The Persistence of Miscalibration
Using 14,800 forecasts of one-year S&P 500 returns made by Chief Financial Officers over a 12-year period, we track the individual executives who provide multiple forecasts to study how their beliefs evolve dynamically. While CFOs’ return forecasts are systematically unbiased, their confidence intervals are far too narrow, implying significant miscalibration. We find that when return realizations fall outside of ex-ante confidence intervals, CFOs’ subsequent confidence intervals widen considerably. These results are consistent with a model of Bayesian learning which suggests that the evolution of beliefs should be impacted by return realizations. However, the magnitude of the updating is dampened by the strong conviction in beliefs inherent in the initial miscalibration and, as a result, miscalibration persists.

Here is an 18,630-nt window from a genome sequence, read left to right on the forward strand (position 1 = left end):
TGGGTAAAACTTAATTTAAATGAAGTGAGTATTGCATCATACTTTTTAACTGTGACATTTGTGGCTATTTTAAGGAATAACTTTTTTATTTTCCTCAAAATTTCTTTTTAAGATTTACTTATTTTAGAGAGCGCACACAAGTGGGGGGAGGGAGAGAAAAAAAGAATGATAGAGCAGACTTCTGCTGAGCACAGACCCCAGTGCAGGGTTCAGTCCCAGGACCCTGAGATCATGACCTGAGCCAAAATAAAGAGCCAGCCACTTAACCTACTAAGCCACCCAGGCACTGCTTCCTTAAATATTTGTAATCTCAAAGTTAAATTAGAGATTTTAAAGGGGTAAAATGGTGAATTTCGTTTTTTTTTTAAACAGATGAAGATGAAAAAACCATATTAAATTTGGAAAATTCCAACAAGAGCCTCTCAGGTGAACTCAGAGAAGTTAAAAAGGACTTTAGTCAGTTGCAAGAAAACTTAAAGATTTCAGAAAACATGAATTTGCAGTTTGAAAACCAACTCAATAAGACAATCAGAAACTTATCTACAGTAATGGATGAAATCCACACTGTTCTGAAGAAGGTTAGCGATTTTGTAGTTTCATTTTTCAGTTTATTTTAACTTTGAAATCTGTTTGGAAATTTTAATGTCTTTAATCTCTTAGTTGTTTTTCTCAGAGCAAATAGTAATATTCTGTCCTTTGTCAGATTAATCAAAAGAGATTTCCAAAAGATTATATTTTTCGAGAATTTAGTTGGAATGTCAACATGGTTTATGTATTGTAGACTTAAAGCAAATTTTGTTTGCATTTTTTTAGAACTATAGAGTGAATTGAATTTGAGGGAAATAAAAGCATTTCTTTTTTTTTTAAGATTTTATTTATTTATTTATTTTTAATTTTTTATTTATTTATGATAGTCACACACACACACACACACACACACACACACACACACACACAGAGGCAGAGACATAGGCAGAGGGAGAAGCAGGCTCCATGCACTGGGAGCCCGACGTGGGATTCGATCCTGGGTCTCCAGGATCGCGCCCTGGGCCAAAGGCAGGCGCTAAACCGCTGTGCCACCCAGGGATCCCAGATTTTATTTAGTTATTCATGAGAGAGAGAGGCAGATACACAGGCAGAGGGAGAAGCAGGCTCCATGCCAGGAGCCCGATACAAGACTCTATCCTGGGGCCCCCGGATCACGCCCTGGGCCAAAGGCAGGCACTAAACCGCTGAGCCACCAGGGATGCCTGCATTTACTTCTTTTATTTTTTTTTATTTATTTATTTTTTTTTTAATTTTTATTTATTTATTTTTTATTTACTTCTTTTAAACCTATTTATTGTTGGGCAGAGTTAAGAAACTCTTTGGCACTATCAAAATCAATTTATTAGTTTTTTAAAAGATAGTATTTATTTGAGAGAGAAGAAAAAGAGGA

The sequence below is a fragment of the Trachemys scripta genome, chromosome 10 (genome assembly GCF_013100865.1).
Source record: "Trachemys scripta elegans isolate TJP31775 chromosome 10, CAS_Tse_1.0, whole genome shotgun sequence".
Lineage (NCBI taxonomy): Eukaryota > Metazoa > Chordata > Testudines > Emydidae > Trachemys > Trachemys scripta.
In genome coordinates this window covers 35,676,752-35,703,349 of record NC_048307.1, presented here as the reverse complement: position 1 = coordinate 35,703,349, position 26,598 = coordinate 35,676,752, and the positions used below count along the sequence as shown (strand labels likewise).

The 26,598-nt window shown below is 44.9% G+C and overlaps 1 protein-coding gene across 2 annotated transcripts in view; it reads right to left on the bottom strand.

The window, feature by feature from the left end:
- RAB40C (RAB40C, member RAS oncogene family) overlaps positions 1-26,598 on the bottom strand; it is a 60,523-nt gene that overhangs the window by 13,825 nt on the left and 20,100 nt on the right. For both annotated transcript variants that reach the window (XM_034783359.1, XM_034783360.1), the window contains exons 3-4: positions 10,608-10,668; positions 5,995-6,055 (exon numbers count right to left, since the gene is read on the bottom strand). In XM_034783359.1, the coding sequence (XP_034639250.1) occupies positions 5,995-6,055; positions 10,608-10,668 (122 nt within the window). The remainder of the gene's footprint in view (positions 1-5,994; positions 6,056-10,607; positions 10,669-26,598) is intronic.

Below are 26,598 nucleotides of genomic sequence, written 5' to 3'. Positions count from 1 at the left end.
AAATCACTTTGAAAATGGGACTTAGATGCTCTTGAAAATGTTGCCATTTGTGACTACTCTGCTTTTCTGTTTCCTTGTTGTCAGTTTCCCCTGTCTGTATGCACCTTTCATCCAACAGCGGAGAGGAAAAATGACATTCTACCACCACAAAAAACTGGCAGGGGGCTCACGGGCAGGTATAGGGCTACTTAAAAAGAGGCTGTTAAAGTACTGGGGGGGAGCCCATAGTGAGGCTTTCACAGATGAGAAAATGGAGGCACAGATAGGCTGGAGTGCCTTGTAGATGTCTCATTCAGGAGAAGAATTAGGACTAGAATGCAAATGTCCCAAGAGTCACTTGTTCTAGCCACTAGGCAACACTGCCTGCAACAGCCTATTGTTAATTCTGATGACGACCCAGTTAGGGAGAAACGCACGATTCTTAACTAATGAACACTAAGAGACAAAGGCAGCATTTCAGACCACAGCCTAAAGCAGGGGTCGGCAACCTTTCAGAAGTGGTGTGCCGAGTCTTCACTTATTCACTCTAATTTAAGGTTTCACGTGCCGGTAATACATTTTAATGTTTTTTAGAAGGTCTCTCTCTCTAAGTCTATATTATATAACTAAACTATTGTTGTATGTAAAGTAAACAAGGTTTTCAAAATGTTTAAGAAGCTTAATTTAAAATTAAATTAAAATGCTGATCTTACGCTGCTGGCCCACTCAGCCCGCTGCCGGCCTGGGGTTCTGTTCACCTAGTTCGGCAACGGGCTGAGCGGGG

We have benefited from our discussant, Neil Pearson, and comments from Manuel Adelino, Nick Bloom, Alon Brav, Steve Davis, Morad Elsaify, Bruno Feunou, Daniel Garrett, Daniel Kahneman, Florian Peters, and seminar participants at Duke University, the Developing and Using Business Expectations Data Conference at the University of Chicago, the Miami Behavioral Finance Conference, and the ITAM Finance Conference. The views expressed herein are those of the authors and do not necessarily reflect the views of the National Bureau of Economic Research.